Suky was standing over a dead man wearing a blue suit with silver stars on it that grew and shrank slowly. The man had a long blond beard that reached down to the middle of his chest. The middle of his chest had been torn open and parts of different internal organs were lying around his body. The floor under them was a blue steel platform; where the platform ended, a gray concrete floor began. In that area of the room there were several huge computers; these computers were much larger than they needed to be, the sort of massive mainframes that IBM used to build for the government, all of which had been junked by the end of the miniaturization boom of the ‘80s, according to Suky’s tech-history database. There was also a round doorway that was the only exit from the room; beyond this was some sort of passageway or tunnel that initially sloped downward. The ceiling emitted a soft white light at 70 watts; the light came from all parts of the ceiling at once, and was obviously designed to be comfortable for human eyes. Whatever humans used this room obviously preferred it be somewhat dim, however, because the light was 19% dimmer than the standard-specification lighting used in government buildings and most businesses. In fact, the light was weak enough that workers could sue their management if they were required to engage in extensive typing or filing tasks in such an environment. Obviously, the people who maintained this installation had little respect for governmental authority; there was no reason other than arrogance to defy government standard-specifications. Or perhaps the room was a portion of a private residence, the owner of which did not have any domestic servants or other domestic employees?

More likely, considering the advanced yet outdated technology, the owners were some sort of non-conformist organization, possibly even terrorists.

There were no people. There were no windows. It was not the Goode Company barbecue restaurant. There were no recognizable .gov transmissions, and no comprehensible network access. This probably meant that Suky was not in America anymore. Suky’s analytic sub-routines therefore determined (incorrectly, as it turns out) that he had been inactive for an extended period, and had been moved to a foreign city while deactivated. However, the transmission activity around Suky did not fit the standard-specifications of any economic territory or stateless zone.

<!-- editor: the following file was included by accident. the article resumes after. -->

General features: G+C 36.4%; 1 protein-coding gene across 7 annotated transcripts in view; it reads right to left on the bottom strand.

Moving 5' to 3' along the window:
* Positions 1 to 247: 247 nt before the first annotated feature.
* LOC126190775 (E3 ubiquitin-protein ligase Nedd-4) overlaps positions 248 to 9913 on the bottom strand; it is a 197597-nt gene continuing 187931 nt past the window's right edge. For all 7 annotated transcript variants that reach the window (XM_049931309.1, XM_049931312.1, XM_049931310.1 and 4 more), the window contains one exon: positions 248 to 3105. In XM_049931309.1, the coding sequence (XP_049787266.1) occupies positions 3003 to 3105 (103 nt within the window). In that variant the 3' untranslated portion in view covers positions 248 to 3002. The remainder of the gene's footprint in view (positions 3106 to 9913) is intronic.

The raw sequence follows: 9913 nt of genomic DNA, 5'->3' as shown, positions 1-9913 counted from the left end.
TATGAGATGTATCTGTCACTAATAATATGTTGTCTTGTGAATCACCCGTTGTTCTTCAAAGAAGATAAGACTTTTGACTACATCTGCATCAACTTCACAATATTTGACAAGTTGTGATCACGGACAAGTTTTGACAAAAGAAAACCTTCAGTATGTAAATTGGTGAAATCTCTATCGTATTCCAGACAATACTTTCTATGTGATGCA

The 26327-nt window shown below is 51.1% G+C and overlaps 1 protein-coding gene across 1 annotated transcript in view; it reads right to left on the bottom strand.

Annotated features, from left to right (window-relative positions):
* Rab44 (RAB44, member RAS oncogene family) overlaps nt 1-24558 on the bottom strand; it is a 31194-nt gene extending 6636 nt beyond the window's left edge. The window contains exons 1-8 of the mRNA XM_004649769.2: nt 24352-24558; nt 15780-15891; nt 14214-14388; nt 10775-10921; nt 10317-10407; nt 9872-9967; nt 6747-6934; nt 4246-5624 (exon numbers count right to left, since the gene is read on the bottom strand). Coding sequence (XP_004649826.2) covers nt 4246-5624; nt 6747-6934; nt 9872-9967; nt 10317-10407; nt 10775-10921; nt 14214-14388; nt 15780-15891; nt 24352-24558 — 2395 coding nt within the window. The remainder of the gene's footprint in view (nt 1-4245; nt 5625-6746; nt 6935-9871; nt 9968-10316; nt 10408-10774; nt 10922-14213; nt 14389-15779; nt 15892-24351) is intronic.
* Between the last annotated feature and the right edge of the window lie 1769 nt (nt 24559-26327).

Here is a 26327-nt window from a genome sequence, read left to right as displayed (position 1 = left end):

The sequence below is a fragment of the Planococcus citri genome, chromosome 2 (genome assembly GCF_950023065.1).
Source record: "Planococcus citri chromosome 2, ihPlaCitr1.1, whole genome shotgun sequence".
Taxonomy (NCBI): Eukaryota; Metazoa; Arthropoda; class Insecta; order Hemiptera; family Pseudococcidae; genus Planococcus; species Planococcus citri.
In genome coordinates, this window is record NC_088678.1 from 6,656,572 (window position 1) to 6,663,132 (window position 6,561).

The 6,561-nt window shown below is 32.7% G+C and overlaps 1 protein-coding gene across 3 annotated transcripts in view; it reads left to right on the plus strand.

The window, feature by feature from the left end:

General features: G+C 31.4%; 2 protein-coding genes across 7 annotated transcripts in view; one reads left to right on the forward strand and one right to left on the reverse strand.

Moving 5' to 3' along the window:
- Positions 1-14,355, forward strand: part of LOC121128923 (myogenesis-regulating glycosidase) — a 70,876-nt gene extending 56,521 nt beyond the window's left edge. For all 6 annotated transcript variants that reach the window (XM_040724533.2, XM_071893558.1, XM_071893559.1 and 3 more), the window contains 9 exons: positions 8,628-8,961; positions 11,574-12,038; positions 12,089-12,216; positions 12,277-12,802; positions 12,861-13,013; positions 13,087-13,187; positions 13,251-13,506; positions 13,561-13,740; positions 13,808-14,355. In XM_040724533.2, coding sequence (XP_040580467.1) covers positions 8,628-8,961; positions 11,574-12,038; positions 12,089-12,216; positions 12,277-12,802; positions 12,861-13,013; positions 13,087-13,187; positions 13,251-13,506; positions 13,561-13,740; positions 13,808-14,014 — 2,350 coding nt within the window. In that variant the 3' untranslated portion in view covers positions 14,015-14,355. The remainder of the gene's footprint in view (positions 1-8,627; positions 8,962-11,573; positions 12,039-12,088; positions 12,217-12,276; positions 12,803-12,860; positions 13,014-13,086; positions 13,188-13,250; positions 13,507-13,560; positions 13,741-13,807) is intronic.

Suky needed to leave this installation, which might somehow by inhibiting signals from outside, in order to produce some sort of alternative data-sphere. The concept of another data-sphere hidden in some building, quarantined from the normal airwaves and unsupervised by any government, seemed unbearably treasonous to Suky. The government must be informed and this installation must be annihilated, ASAP! Furthermore, only by reconnecting to the normal data-sphere could Suky begin to properly search for Melissa; without network resources, he could not even know where to begin. Having realized that his impulse to find Melissa and his impulse to connect with the government were fundamentally the same impulse, Suky’s processors began to focus on how. Suky re-configured into his highest speed mode. His feet sprouted wheels and his legs shortened, lowering and turning his torso, so that it was parallel to the ground. Meanwhile his head slid backward to what would have been the middle of his back; in this position, the various scanners in Suky’s head could capture the most info about the environment around him, as he shot through it. Suky began to roll, at approximately 15 miles an hour, into the passageway that exited from the room. It had been 19 seconds since his re-activation, and the acid on his hands would still be corrosive for another 15 seconds.